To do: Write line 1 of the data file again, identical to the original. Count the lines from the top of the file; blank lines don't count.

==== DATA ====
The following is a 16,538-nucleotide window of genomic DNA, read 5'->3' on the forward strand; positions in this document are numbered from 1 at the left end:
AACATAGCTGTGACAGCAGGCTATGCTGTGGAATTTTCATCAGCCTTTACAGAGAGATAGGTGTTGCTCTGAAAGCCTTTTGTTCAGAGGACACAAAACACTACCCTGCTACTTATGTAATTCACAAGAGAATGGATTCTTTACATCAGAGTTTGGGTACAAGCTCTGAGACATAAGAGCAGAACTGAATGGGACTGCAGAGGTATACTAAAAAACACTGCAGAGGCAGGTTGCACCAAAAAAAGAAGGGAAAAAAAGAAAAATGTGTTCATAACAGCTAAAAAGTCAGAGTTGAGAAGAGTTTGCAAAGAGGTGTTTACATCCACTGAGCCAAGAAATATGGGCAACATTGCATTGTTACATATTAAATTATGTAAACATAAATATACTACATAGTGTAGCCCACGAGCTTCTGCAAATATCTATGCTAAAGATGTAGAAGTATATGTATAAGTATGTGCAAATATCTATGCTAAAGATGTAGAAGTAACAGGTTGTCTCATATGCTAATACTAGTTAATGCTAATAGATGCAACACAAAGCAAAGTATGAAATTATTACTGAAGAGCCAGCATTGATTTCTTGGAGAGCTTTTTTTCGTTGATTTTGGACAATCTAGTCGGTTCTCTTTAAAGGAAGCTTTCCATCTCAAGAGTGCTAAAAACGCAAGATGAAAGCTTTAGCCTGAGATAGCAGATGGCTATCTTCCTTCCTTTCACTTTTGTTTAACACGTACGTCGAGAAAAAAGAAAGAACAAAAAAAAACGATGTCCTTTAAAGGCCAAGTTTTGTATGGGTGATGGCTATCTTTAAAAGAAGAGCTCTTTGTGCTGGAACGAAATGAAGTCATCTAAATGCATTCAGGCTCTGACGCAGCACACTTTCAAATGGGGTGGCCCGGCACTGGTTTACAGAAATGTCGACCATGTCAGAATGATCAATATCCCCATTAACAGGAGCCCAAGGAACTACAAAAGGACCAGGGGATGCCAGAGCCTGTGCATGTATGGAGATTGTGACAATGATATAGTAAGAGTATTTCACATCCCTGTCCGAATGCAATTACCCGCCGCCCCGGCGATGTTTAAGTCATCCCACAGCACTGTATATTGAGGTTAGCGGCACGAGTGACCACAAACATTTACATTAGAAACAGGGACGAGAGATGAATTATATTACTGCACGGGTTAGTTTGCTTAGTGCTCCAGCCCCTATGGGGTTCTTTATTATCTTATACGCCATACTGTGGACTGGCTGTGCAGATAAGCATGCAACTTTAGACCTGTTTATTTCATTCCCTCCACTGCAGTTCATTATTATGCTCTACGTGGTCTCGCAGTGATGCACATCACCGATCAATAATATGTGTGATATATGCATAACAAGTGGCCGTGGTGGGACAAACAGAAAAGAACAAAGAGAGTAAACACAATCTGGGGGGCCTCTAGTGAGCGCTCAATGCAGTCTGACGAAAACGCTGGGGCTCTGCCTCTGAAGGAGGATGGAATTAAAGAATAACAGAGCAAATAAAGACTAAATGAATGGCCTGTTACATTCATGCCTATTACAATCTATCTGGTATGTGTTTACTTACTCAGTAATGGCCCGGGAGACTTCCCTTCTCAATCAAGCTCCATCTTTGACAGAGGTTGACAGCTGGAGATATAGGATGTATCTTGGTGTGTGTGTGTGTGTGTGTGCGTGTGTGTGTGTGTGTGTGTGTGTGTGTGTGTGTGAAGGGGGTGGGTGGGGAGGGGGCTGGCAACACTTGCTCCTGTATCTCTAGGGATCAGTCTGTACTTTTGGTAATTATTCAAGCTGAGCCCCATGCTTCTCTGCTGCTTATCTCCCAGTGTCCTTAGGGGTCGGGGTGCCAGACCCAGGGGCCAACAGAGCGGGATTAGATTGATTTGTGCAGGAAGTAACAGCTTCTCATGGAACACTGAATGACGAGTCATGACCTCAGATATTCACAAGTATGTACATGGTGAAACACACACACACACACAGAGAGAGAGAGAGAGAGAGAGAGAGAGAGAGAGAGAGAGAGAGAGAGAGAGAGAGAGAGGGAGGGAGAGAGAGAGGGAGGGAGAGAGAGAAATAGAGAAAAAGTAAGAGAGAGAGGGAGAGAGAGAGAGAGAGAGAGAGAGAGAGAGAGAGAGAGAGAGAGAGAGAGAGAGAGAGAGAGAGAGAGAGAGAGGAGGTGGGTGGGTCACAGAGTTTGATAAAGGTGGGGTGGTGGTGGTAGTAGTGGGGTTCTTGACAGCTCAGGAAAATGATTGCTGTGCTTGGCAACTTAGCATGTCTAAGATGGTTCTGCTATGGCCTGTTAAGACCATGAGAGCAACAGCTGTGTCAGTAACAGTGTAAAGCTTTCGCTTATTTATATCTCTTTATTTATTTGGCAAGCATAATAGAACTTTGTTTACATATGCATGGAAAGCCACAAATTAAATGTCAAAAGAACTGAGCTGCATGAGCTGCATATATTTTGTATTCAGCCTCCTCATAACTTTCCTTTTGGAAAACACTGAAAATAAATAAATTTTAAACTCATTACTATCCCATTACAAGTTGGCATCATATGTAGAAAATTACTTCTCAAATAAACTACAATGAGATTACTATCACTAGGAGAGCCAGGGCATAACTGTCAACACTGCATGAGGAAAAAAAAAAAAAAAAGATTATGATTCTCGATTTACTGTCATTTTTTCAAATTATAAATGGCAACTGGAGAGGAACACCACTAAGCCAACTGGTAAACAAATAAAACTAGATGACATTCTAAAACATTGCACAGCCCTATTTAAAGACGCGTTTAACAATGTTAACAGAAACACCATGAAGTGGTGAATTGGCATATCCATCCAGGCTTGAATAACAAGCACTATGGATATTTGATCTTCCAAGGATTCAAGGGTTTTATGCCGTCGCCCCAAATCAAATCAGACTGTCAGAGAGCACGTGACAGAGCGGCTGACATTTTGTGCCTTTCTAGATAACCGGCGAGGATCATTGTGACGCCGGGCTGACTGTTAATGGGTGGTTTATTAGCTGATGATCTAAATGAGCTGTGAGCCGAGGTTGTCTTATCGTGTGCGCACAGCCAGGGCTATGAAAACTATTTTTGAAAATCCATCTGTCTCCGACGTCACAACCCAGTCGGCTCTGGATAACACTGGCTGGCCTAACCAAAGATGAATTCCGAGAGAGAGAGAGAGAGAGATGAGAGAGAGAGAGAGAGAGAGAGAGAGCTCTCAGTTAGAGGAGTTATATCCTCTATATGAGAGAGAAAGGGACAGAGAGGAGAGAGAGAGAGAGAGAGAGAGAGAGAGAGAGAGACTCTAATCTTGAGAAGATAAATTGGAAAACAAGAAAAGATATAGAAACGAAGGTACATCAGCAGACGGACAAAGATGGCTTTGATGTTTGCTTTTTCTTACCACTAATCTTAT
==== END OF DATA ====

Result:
The following is a 16,538-nucleotide window of genomic DNA, read 5'->3' on the forward strand; positions in this document are numbered from 1 at the left end: